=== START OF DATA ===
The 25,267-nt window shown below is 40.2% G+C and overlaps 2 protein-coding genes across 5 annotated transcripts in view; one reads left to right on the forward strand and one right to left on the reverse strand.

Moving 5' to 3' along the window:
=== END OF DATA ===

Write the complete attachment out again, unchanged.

The 25,267-nt window shown below is 40.2% G+C and overlaps 2 protein-coding genes across 5 annotated transcripts in view; one reads left to right on the forward strand and one right to left on the reverse strand.

Moving 5' to 3' along the window: